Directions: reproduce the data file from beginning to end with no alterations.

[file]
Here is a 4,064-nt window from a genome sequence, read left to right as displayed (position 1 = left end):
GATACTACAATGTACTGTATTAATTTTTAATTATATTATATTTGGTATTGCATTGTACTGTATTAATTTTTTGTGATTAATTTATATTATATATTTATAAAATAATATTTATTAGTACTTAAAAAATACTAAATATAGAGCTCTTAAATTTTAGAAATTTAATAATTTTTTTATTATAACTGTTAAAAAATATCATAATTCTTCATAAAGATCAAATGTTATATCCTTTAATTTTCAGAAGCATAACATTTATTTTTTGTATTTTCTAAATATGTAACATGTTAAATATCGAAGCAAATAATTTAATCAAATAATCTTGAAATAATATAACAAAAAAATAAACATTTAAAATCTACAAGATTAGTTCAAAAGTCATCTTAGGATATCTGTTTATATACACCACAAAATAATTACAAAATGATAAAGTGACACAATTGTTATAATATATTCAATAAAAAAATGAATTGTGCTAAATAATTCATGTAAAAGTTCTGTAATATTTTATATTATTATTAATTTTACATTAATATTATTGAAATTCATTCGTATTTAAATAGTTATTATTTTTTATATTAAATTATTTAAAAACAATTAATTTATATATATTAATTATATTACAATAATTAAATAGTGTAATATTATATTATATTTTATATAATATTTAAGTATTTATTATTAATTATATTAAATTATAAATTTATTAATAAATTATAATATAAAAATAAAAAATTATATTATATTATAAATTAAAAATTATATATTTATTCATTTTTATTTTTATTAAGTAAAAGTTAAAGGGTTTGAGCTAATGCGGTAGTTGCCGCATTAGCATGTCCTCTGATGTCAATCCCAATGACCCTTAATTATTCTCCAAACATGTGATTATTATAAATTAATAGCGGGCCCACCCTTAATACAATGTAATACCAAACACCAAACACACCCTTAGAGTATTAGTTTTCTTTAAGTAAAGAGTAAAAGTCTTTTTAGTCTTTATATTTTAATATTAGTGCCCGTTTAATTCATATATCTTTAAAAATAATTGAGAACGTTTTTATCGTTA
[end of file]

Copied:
Here is a 4,064-nt window from a genome sequence, read left to right as displayed (position 1 = left end):
GATACTACAATGTACTGTATTAATTTTTAATTATATTATATTTGGTATTGCATTGTACTGTATTAATTTTTTGTGATTAATTTATATTATATATTTATAAAATAATATTTATTAGTACTTAAAAAATACTAAATATAGAGCTCTTAAATTTTAGAAATTTAATAATTTTTTTATTATAACTGTTAAAAAATATCATAATTCTTCATAAAGATCAAATGTTATATCCTTTAATTTTCAGAAGCATAACATTTATTTTTTGTATTTTCTAAATATGTAACATGTTAAATATCGAAGCAAATAATTTAATCAAATAATCTTGAAATAATATAACAAAAAAATAAACATTTAAAATCTACAAGATTAGTTCAAAAGTCATCTTAGGATATCTGTTTATATACACCACAAAATAATTACAAAATGATAAAGTGACACAATTGTTATAATATATTCAATAAAAAAATGAATTGTGCTAAATAATTCATGTAAAAGTTCTGTAATATTTTATATTATTATTAATTTTACATTAATATTATTGAAATTCATTCGTATTTAAATAGTTATTATTTTTTATATTAAATTATTTAAAAACAATTAATTTATATATATTAATTATATTACAATAATTAAATAGTGTAATATTATATTATATTTTATATAATATTTAAGTATTTATTATTAATTATATTAAATTATAAATTTATTAATAAATTATAATATAAAAATAAAAAATTATATTATATTATAAATTAAAAATTATATATTTATTCATTTTTATTTTTATTAAGTAAAAGTTAAAGGGTTTGAGCTAATGCGGTAGTTGCCGCATTAGCATGTCCTCTGATGTCAATCCCAATGACCCTTAATTATTCTCCAAACATGTGATTATTATAAATTAATAGCGGGCCCACCCTTAATACAATGTAATACCAAACACCAAACACACCCTTAGAGTATTAGTTTTCTTTAAGTAAAGAGTAAAAGTCTTTTTAGTCTTTATATTTTAATATTAGTGCCCGTTTAATTCATATATCTTTAAAAATAATTGAGAACGTTTTTATCGTTA